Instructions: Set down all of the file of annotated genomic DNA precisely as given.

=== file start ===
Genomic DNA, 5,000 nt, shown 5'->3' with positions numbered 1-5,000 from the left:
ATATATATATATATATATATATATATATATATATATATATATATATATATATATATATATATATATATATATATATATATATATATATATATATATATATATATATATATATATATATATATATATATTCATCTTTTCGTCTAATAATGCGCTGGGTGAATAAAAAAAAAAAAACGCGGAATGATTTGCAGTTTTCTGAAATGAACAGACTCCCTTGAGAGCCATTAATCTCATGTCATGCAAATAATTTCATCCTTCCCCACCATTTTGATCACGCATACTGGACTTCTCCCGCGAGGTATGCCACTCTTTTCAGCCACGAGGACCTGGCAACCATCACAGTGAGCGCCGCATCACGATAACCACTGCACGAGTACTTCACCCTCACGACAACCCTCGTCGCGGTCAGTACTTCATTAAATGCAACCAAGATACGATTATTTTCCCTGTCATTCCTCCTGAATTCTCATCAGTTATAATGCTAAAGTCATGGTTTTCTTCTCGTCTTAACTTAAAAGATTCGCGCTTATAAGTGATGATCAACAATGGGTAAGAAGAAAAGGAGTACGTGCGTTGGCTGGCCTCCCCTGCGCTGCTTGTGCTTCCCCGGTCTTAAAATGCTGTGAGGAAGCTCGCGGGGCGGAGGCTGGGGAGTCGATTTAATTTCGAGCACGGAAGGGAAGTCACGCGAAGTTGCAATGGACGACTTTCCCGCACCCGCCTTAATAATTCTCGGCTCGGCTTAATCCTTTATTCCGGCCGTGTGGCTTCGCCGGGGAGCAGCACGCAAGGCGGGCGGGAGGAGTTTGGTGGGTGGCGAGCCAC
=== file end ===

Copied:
Genomic DNA, 5,000 nt, shown 5'->3' with positions numbered 1-5,000 from the left:
ATATATATATATATATATATATATATATATATATATATATATATATATATATATATATATATATATATATATATATATATATATATATATATATATATATATATATATATATATATATATATATATATTCATCTTTTCGTCTAATAATGCGCTGGGTGAATAAAAAAAAAAAAACGCGGAATGATTTGCAGTTTTCTGAAATGAACAGACTCCCTTGAGAGCCATTAATCTCATGTCATGCAAATAATTTCATCCTTCCCCACCATTTTGATCACGCATACTGGACTTCTCCCGCGAGGTATGCCACTCTTTTCAGCCACGAGGACCTGGCAACCATCACAGTGAGCGCCGCATCACGATAACCACTGCACGAGTACTTCACCCTCACGACAACCCTCGTCGCGGTCAGTACTTCATTAAATGCAACCAAGATACGATTATTTTCCCTGTCATTCCTCCTGAATTCTCATCAGTTATAATGCTAAAGTCATGGTTTTCTTCTCGTCTTAACTTAAAAGATTCGCGCTTATAAGTGATGATCAACAATGGGTAAGAAGAAAAGGAGTACGTGCGTTGGCTGGCCTCCCCTGCGCTGCTTGTGCTTCCCCGGTCTTAAAATGCTGTGAGGAAGCTCGCGGGGCGGAGGCTGGGGAGTCGATTTAATTTCGAGCACGGAAGGGAAGTCACGCGAAGTTGCAATGGACGACTTTCCCGCACCCGCCTTAATAATTCTCGGCTCGGCTTAATCCTTTATTCCGGCCGTGTGGCTTCGCCGGGGAGCAGCACGCAAGGCGGGCGGGAGGAGTTTGGTGGGTGGCGAGCCAC